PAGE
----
A guest post by Stephen Cameron:
I swam last week on the Ohanepecosh. “Big deal,” you may be thinking. Everybody swims sometimes, especially if they're running hard stuff. But this was significant, it's been about thirty years since I'd surrendered to the river gods, pulled and ejected. Besides, it was me.
O.K., the whole truth. I did actually swim about ten years ago in the surf when a wave walloped me with a direct hit. That doesn't count, does it? After all, it wasn't on a river. And...well...there was that time in 1991... Sure I swam, but my skirt blew that time too. I can't be faulted for that, no, I certainly can't. “I wuz framed...”
1991. That was, as Andy Corra put it, a gruesome day. We were driving from Seattle to run Tumwater. There was an inch of slush on the road and just before the pass, a car, driving way too fast, roared by. A minute later, we came across the head-on collision. A crowd, doing absolutely nothing, was gathering. Then someone uttered those dreaded words, “Stephen, you're a medical student, you can help.” Yes I was, but barely. I was an early third year, just out of my two years of classroom study; my field experience was minimal.
Nothing to do but plunge in, all eyes upon me. The passenger, a woman, was alive. But screaming so hysterically I couldn't even get her to unlock her door. No wonder, I suppose – the driver, her boyfriend I think – looked rather life-less. So we hauled him out and into the slush, unclear if CPR would help (by the way, in major trauma, it doesn't). I hesitated, hoping he wasn't HIV+, before placing my lips on his bloody pale lips (front teeth knocked out by the steering wheel) and doing a couple of rescue breaths, then compressions. I must say the chest compressions worked splendidly, circulating blood through the body just like we'd been told it would. How did I know? With each compression, blood squirted out of his ears. A basilar skull fracture. Game over.
After that little horror show, no one felt much like paddling. Plus, it was cold, gray and drizzly. A hot chocolate sort of day. But – you know how it goes – we'd already done most of the drive, we'd always wanted to do Tumwater, we were a solid group of paddlers, things would work out, etc., etc.
Then we got to one of the last big drops, which I thought was boat scout-able even though everyone else thought not and were up on the bank. Anyway, it was the usual sad, sad story; I dropped into a hole, got worked, then sort of fell out of my submerged boat. Popped skirt. Swim – not fun.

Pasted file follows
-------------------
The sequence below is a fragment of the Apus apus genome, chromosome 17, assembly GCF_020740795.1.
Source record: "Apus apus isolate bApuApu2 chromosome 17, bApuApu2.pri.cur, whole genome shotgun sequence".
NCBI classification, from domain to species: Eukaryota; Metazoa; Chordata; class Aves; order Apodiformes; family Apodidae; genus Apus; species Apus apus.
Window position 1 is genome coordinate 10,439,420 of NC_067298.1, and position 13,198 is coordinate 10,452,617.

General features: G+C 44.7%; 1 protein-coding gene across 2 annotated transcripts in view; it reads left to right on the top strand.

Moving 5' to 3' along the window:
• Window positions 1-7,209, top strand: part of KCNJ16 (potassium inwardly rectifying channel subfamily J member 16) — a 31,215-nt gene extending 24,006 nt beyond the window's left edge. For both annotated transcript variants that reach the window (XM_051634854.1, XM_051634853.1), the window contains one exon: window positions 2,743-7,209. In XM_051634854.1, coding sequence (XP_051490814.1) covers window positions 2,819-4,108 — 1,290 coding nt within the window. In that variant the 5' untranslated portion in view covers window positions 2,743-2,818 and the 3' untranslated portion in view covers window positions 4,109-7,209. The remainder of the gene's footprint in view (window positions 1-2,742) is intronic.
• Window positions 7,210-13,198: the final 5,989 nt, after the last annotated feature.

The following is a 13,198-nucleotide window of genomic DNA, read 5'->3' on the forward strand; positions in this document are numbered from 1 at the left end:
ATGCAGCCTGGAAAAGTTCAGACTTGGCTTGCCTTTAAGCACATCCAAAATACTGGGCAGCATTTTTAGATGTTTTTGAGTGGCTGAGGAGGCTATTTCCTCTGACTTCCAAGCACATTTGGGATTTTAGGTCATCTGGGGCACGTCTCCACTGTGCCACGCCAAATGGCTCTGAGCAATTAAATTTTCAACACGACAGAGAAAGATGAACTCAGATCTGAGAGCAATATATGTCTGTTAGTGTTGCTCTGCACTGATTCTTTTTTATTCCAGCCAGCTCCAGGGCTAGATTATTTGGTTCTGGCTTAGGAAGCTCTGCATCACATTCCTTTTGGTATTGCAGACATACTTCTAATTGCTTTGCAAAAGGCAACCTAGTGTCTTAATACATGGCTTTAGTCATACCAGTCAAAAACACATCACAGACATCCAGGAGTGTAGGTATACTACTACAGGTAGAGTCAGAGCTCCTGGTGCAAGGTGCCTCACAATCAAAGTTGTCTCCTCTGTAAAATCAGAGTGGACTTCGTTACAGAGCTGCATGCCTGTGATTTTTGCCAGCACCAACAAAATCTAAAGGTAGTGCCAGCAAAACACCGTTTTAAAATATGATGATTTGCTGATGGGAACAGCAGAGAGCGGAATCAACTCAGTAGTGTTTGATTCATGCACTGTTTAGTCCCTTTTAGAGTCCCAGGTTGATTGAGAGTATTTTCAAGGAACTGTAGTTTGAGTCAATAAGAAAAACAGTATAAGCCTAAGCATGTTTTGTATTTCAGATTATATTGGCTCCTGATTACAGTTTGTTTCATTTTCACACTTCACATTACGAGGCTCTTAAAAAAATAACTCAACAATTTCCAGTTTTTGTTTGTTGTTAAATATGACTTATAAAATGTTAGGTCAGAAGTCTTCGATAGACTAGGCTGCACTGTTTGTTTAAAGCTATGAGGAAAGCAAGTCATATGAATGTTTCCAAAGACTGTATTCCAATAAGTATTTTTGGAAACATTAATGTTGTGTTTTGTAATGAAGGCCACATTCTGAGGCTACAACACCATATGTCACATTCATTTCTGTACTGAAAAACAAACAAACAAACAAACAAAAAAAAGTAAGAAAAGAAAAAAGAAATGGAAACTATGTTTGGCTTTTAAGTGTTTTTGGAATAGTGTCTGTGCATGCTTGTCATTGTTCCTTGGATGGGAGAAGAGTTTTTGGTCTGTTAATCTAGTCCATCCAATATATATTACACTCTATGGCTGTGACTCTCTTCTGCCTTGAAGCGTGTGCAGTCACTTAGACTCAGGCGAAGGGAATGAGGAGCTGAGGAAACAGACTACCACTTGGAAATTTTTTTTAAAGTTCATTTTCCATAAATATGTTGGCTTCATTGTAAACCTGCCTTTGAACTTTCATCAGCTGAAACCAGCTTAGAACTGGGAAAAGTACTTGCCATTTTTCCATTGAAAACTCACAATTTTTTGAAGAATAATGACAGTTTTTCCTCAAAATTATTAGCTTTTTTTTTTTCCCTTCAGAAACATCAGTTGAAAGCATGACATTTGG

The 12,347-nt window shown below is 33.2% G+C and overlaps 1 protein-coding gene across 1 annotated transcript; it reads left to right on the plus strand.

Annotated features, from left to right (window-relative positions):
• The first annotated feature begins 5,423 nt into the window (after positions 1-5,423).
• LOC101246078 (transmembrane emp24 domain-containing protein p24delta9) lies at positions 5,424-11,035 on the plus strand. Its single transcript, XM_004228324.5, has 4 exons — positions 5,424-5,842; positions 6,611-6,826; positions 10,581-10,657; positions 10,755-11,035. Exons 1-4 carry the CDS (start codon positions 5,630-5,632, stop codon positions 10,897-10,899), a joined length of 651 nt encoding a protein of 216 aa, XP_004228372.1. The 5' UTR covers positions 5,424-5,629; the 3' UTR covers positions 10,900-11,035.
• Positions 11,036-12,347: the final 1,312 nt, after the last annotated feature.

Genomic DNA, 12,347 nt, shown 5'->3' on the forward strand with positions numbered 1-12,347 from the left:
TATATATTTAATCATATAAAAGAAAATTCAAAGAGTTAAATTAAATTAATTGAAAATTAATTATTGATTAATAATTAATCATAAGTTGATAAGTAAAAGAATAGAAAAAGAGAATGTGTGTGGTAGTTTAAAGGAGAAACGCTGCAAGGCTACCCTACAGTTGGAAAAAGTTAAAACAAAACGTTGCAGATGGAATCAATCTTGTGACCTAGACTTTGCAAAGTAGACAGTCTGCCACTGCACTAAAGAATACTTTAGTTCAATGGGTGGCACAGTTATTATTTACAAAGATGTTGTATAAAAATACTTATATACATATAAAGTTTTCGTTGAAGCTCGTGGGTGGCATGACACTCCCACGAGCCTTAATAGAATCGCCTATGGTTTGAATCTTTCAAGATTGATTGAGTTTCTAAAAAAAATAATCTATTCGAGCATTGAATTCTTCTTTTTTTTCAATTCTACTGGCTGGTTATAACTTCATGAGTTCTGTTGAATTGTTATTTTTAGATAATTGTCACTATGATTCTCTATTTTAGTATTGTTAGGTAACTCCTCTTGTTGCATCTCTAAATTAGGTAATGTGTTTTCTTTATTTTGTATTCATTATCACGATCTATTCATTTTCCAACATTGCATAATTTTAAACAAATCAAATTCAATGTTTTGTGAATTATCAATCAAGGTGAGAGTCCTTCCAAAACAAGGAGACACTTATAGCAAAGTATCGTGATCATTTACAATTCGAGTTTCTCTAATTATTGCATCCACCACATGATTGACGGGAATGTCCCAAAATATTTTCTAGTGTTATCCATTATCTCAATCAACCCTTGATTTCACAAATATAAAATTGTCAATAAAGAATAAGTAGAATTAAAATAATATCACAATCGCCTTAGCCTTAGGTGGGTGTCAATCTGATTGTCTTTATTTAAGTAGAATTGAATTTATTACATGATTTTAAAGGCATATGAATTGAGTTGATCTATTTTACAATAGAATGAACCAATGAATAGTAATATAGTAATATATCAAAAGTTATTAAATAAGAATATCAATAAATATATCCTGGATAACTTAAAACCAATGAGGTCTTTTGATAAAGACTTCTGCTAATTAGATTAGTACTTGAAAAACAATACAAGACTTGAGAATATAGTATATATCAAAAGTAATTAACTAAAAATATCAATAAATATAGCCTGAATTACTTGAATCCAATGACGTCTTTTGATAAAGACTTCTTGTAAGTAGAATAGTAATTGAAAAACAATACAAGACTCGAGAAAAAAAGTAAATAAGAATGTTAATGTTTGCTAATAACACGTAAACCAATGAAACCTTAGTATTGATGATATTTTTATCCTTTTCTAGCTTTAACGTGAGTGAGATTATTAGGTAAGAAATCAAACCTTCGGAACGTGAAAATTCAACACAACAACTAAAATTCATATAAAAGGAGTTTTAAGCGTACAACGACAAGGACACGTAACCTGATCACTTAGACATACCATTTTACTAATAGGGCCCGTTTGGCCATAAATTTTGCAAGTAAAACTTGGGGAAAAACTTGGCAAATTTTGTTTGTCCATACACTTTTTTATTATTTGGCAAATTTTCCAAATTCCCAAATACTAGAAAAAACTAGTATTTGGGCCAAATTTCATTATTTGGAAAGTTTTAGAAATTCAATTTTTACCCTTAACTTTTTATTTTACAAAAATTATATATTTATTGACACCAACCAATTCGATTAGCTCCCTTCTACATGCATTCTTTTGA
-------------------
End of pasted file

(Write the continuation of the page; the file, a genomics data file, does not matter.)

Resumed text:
Mortality Awareness Day, we called it.
* * *
2010, the Ohanepecosh. A very fun weekend with Ryan Cole, Dan Dellwo, Nate Pfeifer, Chris Arnold, Jenna Watson, Scott Brigdam and Roman Androsov. A great group. The run on Saturday was going well, except for Nate losing his headcam early on. Then Ryan got cocky and decided to attempt a freewheel off a six foot drop. Attempt being the operative word. The landing was – shall we say – wonky, and he dislocated his shoulder in the curtain. Luckily for him, he'd dislocated it a couple times before; it was nice and limber and basically went back in by itself.
Right after that we came to Elbow Room, which we decided to portage farther upstream than usual. It was steep, the thin route cutting sharply up to the left above an underhung cliff. Roman led, with me a few feet behind him, just to his right. Suddenly, his boat peels off his shoulder. As it careened away, I pressed myself hard against the cliff as to not get knocked off. I was relieved when the boat hit bottom, but then heard someone yell, “Roman, he fell! Roman fell!” Jesus Christ! I only saw the boat fall. That was a twenty foot vertical fall onto rocks! I down-climbed as fast as possible, expecting a real nightmare, a mangled mess.
But he was standing up, looking clear-eyed, moving all extremities, unhurt. He could remember his name, converse, everything. It was un-friggin' believable. How was that possible? He'd slipped, the boat had jolted and pulled him backwards off the slope. Backwards! Twenty feet! Somehow, God knows how, he did something close to a full flip and was cushioned by the boat, or...or...we don't really know. Neither does he. But – I'm serious here – none of us had ever seen such a miraculous close call. I asked if he'd re-create it, but he politely declined.
And then we're down to Petrified, the last major rapid. Ryan and Chris and Dan nail it, it didn't look too bad. Trouble was, I didn't really see the line in my minds' eye, a little part of me thinking, “It's not bad, it'll work out fine, it usually does, I'm good enough to wing it, if they can breeze through so can I...”
Anyways...more sadness. I get pushed too far right and drop, with history's most feeble boof, into the meat of the big top hole. Forty worthless seconds spent trying to claw out exhaust me, and I call it and pull. I flounder under the froth for another twenty seconds (I swear it was sixty), then flush down through the next two ledge holes.
One brilliant little side-line: My foam-core Werner remained in the hole, terminally recirculating. Chris, on the left side, immediately “saw” the solution, tied a stick to his throw rope and threw it upstream of the paddle. Just as it plunged into the hole and underneath the paddle, he masterfully lassoed that little doggy like a professional rangler and reeled it in on the first try.
Then next day, Nick from Seattle makes the same mistake I did, at the same hole, but windowshades, dislocating his shoulder for real. Sitting on a rock shelf, we put it back in fairly quickly. There was a kind of luck again, because there happened to be a raft right there that took him down to the take-out.
What have I learned? Make sure you see the line. Don't fall off cliffs. Don't drive too fast in snow. Don't kiss dead strangers.
And the last thing? Swimming Sucks!